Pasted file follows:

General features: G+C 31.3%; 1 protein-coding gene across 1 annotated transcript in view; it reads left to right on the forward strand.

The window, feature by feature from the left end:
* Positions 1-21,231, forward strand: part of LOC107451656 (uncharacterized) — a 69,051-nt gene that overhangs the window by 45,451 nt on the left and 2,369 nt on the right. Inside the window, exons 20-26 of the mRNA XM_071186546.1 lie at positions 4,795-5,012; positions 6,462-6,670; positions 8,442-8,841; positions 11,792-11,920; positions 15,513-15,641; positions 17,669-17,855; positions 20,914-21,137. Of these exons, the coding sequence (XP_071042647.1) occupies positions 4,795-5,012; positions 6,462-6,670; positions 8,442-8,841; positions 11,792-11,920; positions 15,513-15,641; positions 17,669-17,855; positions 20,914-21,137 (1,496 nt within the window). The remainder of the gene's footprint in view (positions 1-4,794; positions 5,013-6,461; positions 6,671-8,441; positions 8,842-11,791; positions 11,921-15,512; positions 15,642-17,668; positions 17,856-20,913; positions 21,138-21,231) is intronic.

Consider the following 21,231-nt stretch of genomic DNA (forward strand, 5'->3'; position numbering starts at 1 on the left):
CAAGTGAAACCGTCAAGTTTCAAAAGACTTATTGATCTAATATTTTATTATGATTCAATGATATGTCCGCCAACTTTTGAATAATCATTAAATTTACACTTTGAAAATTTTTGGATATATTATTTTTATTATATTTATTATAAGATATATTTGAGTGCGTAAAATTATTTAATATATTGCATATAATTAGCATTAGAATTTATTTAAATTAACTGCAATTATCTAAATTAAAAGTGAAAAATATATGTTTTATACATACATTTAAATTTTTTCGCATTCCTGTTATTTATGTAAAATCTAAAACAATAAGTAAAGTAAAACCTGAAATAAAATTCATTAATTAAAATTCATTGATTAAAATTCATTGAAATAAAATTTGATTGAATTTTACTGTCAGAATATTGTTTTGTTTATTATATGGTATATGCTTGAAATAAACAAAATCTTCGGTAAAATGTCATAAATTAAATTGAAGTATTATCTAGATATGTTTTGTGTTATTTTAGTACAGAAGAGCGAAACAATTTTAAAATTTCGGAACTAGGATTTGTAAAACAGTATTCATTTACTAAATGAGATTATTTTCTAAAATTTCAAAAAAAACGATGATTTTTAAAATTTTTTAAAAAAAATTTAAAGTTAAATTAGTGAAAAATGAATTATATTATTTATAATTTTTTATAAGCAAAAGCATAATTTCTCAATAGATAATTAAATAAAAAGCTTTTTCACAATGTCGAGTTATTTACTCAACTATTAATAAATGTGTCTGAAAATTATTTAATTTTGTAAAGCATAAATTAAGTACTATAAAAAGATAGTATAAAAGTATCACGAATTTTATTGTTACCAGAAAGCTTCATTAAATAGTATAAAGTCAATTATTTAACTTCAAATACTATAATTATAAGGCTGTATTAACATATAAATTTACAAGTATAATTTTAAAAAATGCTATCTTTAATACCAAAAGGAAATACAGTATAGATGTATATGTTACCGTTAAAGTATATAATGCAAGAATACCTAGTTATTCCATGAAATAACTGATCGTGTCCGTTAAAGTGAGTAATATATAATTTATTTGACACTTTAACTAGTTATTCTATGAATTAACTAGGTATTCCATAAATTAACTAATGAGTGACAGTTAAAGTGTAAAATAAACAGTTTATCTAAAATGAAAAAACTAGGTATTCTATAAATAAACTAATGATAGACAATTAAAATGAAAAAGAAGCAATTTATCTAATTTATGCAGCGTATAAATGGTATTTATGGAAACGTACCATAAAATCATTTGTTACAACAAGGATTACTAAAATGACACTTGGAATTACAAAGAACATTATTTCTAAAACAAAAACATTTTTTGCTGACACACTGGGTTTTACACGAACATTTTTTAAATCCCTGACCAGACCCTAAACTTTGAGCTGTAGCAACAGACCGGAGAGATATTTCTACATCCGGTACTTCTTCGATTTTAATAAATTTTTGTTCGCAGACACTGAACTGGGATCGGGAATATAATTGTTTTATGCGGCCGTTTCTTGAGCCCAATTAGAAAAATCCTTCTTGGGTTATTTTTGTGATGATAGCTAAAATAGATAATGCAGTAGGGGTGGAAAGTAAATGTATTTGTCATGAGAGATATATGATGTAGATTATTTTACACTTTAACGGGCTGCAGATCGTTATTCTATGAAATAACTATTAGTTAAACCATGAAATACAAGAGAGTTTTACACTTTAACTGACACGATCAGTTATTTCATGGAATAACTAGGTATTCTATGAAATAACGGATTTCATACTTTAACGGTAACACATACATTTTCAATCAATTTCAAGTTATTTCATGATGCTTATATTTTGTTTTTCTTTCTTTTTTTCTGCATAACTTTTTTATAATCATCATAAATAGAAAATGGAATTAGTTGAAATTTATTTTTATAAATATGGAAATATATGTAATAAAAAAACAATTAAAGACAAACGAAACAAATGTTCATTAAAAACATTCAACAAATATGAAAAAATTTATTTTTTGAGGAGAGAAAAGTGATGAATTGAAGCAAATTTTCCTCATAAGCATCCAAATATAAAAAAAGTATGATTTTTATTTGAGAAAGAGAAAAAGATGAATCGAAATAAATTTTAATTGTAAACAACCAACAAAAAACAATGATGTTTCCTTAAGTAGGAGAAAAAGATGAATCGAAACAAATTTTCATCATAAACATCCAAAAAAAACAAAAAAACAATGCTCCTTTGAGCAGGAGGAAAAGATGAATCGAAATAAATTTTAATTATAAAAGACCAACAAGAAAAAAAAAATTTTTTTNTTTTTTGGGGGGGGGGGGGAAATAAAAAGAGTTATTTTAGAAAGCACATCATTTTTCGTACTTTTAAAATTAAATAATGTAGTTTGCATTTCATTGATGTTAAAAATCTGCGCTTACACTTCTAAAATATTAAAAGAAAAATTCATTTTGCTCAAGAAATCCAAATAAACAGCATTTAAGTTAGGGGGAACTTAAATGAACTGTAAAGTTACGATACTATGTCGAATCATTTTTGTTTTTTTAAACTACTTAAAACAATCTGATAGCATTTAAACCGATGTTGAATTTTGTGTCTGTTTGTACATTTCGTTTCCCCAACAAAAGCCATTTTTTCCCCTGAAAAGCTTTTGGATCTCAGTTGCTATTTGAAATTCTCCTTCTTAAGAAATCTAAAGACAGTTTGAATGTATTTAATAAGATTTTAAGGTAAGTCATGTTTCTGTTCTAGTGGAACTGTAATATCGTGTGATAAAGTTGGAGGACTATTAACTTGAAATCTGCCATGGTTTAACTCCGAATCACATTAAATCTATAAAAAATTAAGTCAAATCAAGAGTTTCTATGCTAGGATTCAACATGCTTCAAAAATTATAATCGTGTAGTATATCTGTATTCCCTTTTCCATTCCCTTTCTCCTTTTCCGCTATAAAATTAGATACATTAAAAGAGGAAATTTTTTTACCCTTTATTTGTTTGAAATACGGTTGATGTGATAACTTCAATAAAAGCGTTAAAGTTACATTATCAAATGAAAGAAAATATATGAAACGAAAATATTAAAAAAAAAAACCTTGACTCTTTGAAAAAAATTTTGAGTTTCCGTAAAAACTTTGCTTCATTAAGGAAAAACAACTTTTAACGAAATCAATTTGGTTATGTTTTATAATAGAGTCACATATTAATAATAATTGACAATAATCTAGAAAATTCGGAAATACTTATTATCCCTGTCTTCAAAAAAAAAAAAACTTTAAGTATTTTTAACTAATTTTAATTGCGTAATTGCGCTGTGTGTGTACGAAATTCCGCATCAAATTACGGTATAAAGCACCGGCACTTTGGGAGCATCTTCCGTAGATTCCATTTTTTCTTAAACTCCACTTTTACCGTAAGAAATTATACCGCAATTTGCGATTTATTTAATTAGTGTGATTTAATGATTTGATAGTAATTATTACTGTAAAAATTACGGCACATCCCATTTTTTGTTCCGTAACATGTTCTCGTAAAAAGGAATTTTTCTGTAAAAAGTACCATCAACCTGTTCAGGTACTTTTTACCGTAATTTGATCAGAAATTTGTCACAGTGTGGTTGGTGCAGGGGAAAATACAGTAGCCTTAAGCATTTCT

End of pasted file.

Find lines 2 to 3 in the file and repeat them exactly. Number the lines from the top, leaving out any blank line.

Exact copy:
The window, feature by feature from the left end:
* Positions 1-21,231, forward strand: part of LOC107451656 (uncharacterized) — a 69,051-nt gene that overhangs the window by 45,451 nt on the left and 2,369 nt on the right. Inside the window, exons 20-26 of the mRNA XM_071186546.1 lie at positions 4,795-5,012; positions 6,462-6,670; positions 8,442-8,841; positions 11,792-11,920; positions 15,513-15,641; positions 17,669-17,855; positions 20,914-21,137. Of these exons, the coding sequence (XP_071042647.1) occupies positions 4,795-5,012; positions 6,462-6,670; positions 8,442-8,841; positions 11,792-11,920; positions 15,513-15,641; positions 17,669-17,855; positions 20,914-21,137 (1,496 nt within the window). The remainder of the gene's footprint in view (positions 1-4,794; positions 5,013-6,461; positions 6,671-8,441; positions 8,842-11,791; positions 11,921-15,512; positions 15,642-17,668; positions 17,856-20,913; positions 21,138-21,231) is intronic.